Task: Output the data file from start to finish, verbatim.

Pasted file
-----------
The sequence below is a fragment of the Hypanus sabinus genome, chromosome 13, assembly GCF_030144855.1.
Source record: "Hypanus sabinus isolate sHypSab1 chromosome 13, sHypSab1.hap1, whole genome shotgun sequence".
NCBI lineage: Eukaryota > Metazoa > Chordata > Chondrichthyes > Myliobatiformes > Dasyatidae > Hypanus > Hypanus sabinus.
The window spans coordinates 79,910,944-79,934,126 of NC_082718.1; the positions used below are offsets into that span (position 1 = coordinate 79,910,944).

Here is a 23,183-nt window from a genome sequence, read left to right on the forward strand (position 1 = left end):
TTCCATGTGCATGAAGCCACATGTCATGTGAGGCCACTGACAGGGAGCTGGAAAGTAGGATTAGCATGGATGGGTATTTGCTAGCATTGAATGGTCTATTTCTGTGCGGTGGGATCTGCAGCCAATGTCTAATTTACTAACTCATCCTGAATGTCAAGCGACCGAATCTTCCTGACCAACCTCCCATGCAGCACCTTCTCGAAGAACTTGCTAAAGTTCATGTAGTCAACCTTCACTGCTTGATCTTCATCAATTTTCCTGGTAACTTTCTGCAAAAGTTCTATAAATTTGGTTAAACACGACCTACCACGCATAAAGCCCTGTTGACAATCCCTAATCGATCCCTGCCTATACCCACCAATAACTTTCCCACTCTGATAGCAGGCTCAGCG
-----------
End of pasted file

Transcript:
The sequence below is a fragment of the Hypanus sabinus genome, chromosome 13, assembly GCF_030144855.1.
Source record: "Hypanus sabinus isolate sHypSab1 chromosome 13, sHypSab1.hap1, whole genome shotgun sequence".
NCBI lineage: Eukaryota > Metazoa > Chordata > Chondrichthyes > Myliobatiformes > Dasyatidae > Hypanus > Hypanus sabinus.
The window spans coordinates 79,910,944-79,934,126 of NC_082718.1; the positions used below are offsets into that span (position 1 = coordinate 79,910,944).

Here is a 23,183-nt window from a genome sequence, read left to right on the forward strand (position 1 = left end):
TTCCATGTGCATGAAGCCACATGTCATGTGAGGCCACTGACAGGGAGCTGGAAAGTAGGATTAGCATGGATGGGTATTTGCTAGCATTGAATGGTCTATTTCTGTGCGGTGGGATCTGCAGCCAATGTCTAATTTACTAACTCATCCTGAATGTCAAGCGACCGAATCTTCCTGACCAACCTCCCATGCAGCACCTTCTCGAAGAACTTGCTAAAGTTCATGTAGTCAACCTTCACTGCTTGATCTTCATCAATTTTCCTGGTAACTTTCTGCAAAAGTTCTATAAATTTGGTTAAACACGACCTACCACGCATAAAGCCCTGTTGACAATCCCTAATCGATCCCTGCCTATACCCACCAATAACTTTCCCACTCTGATAGCAGGCTCAGCG